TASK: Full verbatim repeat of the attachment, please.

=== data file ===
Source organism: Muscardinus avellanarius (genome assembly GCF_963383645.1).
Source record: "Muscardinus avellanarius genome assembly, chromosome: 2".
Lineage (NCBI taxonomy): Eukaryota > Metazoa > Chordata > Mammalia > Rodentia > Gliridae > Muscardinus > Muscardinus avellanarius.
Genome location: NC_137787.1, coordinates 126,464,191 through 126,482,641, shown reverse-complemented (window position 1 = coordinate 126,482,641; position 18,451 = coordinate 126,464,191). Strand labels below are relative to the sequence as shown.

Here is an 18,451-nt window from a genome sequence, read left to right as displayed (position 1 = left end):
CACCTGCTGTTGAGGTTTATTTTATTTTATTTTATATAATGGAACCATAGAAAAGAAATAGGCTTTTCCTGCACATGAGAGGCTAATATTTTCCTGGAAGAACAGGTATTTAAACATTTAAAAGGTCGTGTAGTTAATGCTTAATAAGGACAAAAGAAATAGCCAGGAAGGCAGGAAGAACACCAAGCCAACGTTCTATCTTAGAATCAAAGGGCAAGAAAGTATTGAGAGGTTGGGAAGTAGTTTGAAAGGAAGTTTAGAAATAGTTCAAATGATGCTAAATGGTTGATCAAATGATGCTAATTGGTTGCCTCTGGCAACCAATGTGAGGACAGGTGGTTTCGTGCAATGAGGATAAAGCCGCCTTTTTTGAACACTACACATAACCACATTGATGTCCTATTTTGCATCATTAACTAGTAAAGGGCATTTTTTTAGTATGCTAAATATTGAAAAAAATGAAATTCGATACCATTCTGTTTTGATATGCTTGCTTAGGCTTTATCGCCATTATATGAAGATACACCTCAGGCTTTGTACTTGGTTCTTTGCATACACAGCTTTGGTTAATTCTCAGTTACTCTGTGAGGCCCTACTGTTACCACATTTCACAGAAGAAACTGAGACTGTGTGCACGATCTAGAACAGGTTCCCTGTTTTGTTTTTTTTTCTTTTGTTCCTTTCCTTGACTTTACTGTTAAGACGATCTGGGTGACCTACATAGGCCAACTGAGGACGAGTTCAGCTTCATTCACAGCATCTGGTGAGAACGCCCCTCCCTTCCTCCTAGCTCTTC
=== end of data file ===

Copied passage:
Source organism: Muscardinus avellanarius (genome assembly GCF_963383645.1).
Source record: "Muscardinus avellanarius genome assembly, chromosome: 2".
Lineage (NCBI taxonomy): Eukaryota > Metazoa > Chordata > Mammalia > Rodentia > Gliridae > Muscardinus > Muscardinus avellanarius.
Genome location: NC_137787.1, coordinates 126,464,191 through 126,482,641, shown reverse-complemented (window position 1 = coordinate 126,482,641; position 18,451 = coordinate 126,464,191). Strand labels below are relative to the sequence as shown.

Here is an 18,451-nt window from a genome sequence, read left to right as displayed (position 1 = left end):
CACCTGCTGTTGAGGTTTATTTTATTTTATTTTATATAATGGAACCATAGAAAAGAAATAGGCTTTTCCTGCACATGAGAGGCTAATATTTTCCTGGAAGAACAGGTATTTAAACATTTAAAAGGTCGTGTAGTTAATGCTTAATAAGGACAAAAGAAATAGCCAGGAAGGCAGGAAGAACACCAAGCCAACGTTCTATCTTAGAATCAAAGGGCAAGAAAGTATTGAGAGGTTGGGAAGTAGTTTGAAAGGAAGTTTAGAAATAGTTCAAATGATGCTAAATGGTTGATCAAATGATGCTAATTGGTTGCCTCTGGCAACCAATGTGAGGACAGGTGGTTTCGTGCAATGAGGATAAAGCCGCCTTTTTTGAACACTACACATAACCACATTGATGTCCTATTTTGCATCATTAACTAGTAAAGGGCATTTTTTTAGTATGCTAAATATTGAAAAAAATGAAATTCGATACCATTCTGTTTTGATATGCTTGCTTAGGCTTTATCGCCATTATATGAAGATACACCTCAGGCTTTGTACTTGGTTCTTTGCATACACAGCTTTGGTTAATTCTCAGTTACTCTGTGAGGCCCTACTGTTACCACATTTCACAGAAGAAACTGAGACTGTGTGCACGATCTAGAACAGGTTCCCTGTTTTGTTTTTTTTTCTTTTGTTCCTTTCCTTGACTTTACTGTTAAGACGATCTGGGTGACCTACATAGGCCAACTGAGGACGAGTTCAGCTTCATTCACAGCATCTGGTGAGAACGCCCCTCCCTTCCTCCTAGCTCTTC